It just ain’t no fun anymore

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Last week I attended the International Council of Shopping Center (ICSC) research conference in Denver. The mood was energized and the content was excellent. It covered a good deal of ground to address the current health of retail, e-commerce impacts, and changes that could potentially “revolutionize” the industry.

Deborah Weinswig, Executive Director and Head of Global Retail Research and Intelligence for Fung Business Intelligence Centre, kicked-off the sessions by asking, “What has happened to retail? It used to be fun to shop, right?”

That got me thinking. Many point to E-commerce for provoking the industry’s troubles, but I don’t think it’s that simple. Over the last few economic cycles, retailing in the U.S. evolved rapidly. We saw the rollout of big box retailers that changed the way we shopped. New centers popped up from coast-to-coast to accommodate this format and give popular home improvement, pet supply and discount retailers the locations they needed. Back then shopping was new, and it was fun.

But, consumers are easily bored, so the industry adjusted, as it always has. Lifestyle destinations became the new rage and shopping and entertainment came together in retail matrimony. Book stores, a multitude of restaurants, and cinemas drove us into the new, often “cool” mixed-use, centers. Simultaneously traditional malls added lifestyle elements to attract shoppers and compete. This is when we saw the rollout of unique niche clothiers and home furnishing retailers that targeted generations across the board. How much fun was that?

Today, shopping is mundane. Why? Retail is in a state of “transition,” a reoccurring theme discussed at the conference.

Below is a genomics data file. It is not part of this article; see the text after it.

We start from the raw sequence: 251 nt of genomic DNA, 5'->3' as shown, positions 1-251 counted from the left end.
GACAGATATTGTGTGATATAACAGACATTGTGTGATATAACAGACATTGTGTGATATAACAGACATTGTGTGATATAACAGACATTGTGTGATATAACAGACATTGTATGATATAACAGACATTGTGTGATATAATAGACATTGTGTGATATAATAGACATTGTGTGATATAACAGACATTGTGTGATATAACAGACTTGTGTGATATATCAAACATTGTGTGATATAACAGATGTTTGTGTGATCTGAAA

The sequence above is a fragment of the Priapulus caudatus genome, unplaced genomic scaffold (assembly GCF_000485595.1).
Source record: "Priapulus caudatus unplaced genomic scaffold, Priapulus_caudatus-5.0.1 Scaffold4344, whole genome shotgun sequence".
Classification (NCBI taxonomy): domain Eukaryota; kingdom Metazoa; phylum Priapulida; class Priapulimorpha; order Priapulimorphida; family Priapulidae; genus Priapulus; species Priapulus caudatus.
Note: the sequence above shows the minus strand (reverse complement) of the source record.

There are no major innovations drawing us to shop as we had. Think about it – there is limited new construction, so there are no new centers to visit. Few new retailers are emerging and existing retailers are not introducing new formats, so there are no “must-sees” anymore.

Is it all E-commerce’s fault? I think the answer is yes – but it’s just not that simple. People are still shopping in stores and, in fact, surveys suggest that millennials actually prefer “shopping.”

So, what’s the deal? I think retailers have trained us to find the best bargains and get it as soon as possible. The department store industry saw this years ago when they ran coupons every weekend. It had a reverse impact though because no one shopped during the week. JCPenney witnessed this when they eliminated coupons in favor of a daily low-price guarantee policy. The result, they lost customers en masse.

I’ll repeat my theory, we have been trained to find the best price and get it as quickly as possible. That is e-commerce’s strength! Today, it’s tough for a retailer to develop brand identity and a loyal following, if the key thing that makes them competitive is the lowest price and quickest delivery.

Things are changing though – and that is the “transition” we are in. Technology is advancing to re-engage the shopper, emerging mobile apps will make shopping easier, beacon technology will know who we are, and social media will allows sales associates to connect with us directly. These may be the innovations needed to make shopping fun again. But, we will have to be patient to see how it all plays out at the “register.”

 

About the author | Research Director Walter Bialas

Bialas is a seasoned real estate professional with more than 25 years of creative problem-solving experience in the consulting, banking, and development industries. He has comprehensive knowledge of all the major markets and property types, as well as a particular strength in quickly assessing market dynamics and their implications on project feasibility.

 

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